Inactivation of Stat5a/b promotes inactivation of procaspase-8
Given the dramatic induction of apoptotic cell death after molecular ablation of Stat5a/b, we next examined possible mechanisms responsible for apoptotic commitment in Stat5a/b-depleted cells. Previous results have shown that activated T lymphocytes switch from a mitochondrially driven (i.e., intrinsic) to a receptor-dependent (i.e., extrinsic) pathway for apoptotic commitment (38). Apoptosis initiated by Fas ligand (FasL)-FasR requires activation and cleavage of the cysteine initiator protease capspase-8. Active caspase-8 drives activation of the “executioner” enzyme caspase-3 to engage the ultimate commitment to apoptotic cell death (39).
To investigate this event further, YT cells treated with Stat5 asODN or control msODN were assessed for induction of caspase activity, as presented in Fig. 7. Procaspase-8 intermediate products (both 43 and 41 kDa) underwent cleavage within 6 h after Stat5a/b asODN (Fig. 7, upper panel). As a procedural control, expression of F-actin (Fig. 7, lower panel) verified equivalent protein loading. Next, lysates from Stat5a/b-depleted YT cells were assayed for their ability to cleave the caspase-8 fluorogenic substrate (Ac-IETD-AFC) (Fig. 7 B). Indeed, caspase-8 activity was increased nearly 3-fold within 24 h as compared with control cells. It was concluded from these observations that depletion of Stat5a/b protein results in coordinate activation of caspase-8, suggesting the involvement of extrinsic mechanisms for apoptotic commitment.
The present study demonstrates that the transcription factors Stat5a and Stat5b can act as survival proteins in cells of lymphoid origin. IL-2-responsive PHA-activated human T cells and YT NK cells were susceptible to apoptosis after Stat5a/b depletion as compared with non-IL-2-inducible unprimed human T cells and Jurkat cells. Efficient delivery of Stat5a/b asODN was verified by fluorescent ODN labeling. Selective depletion of Stat5a and Stat5b failed to affect expression of other Stat proteins, confirming the specificity of these molecular manipulations. The turnover rate of Stat5b was 8-fold slower than that of Stat5a. Nonetheless, the majority of asODN-treated cells ultimately succumbed to apoptosis. The present findings suggest that Stat5a/b plays a definitive role maintaining cell survival, especially in cells responsive to cytokines competent to activate Stat5a/b (e.g., IL-2, IL-7, IL-9). In contrast, these studies fail to substantiate a role for Stat5 in cell cycle progression, which appeared to remain largely unchanged. Lastly, an increase in caspase-8 activity suggests that Stat5 proteins may act as negative regulators of these signaling pathways.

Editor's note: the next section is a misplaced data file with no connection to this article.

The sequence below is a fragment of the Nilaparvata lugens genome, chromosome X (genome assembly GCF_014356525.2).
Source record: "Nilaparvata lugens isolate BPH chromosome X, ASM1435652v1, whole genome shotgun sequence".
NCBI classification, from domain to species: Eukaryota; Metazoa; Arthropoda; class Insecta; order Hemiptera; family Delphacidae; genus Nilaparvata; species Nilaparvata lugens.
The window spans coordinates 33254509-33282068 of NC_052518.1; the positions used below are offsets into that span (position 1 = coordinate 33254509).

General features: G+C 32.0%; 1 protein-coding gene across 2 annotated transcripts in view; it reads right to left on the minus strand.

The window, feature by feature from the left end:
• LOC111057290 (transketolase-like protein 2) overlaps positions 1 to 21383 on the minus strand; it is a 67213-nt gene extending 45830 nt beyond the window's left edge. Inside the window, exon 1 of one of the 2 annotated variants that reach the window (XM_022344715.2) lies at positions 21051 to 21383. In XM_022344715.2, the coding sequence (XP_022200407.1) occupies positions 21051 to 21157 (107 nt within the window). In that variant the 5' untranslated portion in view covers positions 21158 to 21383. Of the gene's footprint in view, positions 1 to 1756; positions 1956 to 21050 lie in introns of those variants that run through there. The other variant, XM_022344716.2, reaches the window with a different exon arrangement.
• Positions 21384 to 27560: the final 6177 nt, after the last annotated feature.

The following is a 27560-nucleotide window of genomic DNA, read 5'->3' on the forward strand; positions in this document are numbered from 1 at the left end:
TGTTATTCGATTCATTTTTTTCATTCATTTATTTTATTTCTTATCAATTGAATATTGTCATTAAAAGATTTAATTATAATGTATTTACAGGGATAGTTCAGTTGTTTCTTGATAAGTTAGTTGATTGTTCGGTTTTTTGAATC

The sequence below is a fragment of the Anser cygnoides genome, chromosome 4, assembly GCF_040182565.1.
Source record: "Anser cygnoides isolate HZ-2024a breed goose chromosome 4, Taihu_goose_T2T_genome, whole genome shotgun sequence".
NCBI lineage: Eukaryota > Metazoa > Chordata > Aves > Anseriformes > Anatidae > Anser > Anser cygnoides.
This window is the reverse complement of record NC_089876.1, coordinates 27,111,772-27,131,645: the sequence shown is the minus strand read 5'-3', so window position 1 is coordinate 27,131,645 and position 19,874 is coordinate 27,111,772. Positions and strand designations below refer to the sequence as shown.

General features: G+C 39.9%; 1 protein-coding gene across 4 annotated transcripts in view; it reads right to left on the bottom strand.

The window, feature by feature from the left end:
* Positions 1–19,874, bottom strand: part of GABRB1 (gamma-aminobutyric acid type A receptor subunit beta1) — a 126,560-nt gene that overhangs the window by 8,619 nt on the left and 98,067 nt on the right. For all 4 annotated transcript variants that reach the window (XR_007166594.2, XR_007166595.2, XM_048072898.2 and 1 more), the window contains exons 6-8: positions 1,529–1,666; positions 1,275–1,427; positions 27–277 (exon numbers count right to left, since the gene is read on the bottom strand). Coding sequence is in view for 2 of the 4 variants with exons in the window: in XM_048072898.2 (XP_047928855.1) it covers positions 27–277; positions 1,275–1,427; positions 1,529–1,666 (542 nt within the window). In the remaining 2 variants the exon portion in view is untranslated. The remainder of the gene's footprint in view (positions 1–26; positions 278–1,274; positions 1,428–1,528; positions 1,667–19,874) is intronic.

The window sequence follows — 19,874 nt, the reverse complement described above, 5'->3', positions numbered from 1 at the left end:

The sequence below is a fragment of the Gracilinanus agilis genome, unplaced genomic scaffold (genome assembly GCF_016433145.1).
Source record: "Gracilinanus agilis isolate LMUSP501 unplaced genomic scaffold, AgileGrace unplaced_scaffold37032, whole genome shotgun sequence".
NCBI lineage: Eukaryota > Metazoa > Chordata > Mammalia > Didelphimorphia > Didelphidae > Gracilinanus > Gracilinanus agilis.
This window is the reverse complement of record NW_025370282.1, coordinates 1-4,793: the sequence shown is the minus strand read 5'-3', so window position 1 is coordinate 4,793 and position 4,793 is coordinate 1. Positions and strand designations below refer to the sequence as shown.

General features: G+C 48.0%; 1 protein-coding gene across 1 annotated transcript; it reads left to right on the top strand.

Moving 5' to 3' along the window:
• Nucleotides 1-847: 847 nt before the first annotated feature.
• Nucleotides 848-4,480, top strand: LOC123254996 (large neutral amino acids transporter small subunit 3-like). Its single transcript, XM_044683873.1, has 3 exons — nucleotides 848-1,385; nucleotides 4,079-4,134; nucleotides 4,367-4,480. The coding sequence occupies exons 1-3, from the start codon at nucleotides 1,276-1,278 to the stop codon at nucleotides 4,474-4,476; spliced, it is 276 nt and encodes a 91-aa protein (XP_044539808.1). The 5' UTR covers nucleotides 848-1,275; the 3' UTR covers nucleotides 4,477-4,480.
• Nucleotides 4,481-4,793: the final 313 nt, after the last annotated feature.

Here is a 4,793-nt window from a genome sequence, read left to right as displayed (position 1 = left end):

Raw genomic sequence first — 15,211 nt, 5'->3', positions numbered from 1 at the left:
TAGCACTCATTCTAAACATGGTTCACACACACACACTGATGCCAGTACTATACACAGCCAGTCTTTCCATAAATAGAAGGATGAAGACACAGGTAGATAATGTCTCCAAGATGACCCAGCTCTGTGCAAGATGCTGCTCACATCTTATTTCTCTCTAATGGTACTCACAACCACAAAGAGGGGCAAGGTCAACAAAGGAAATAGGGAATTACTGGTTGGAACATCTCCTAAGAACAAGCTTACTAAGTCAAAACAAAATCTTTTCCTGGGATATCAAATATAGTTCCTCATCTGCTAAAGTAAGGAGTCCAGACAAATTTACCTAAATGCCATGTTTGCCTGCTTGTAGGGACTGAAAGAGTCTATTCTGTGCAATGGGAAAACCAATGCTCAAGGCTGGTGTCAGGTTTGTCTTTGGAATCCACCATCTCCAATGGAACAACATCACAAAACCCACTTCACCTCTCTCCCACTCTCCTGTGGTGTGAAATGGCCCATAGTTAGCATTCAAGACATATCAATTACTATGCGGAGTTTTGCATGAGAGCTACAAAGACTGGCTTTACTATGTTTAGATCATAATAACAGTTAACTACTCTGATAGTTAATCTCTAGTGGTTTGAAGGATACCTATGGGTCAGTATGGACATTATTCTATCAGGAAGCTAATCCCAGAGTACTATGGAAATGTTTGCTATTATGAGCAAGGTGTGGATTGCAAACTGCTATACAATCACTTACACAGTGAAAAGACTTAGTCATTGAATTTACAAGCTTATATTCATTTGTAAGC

The Stat5a/b proteins are believed to play a key role in various lymphoid diseases, including lymphoid leukemias and lymphomas, and are additionally thought to participate in the regulation of normal immune function (40). Within functional lymphocytes, Stat5a and Stat5b appear to serve a compensatory role in their biological activities. Indeed, single Stat5a- or Stat5b-null mice do not display defects in T cell activity or immune function as compared with dually deficient animals (12). In contrast, it is less clear whether such defects in immune activity are indirectly the result of developmentally related processes. Because our results indicate that Stat5a/b depletion yields apoptosis with cell cycle changes not discernible in either PHA-activated human T cells or YT cells, the present findings support the notion that Stat5a/b−/− murine T cells may recruit an alternative survival pathway to ensure survival of lymphocyte progenitors. These effects may confer a selective advantage over committed lymphoid cells responsive to IL-2 and other growth factors.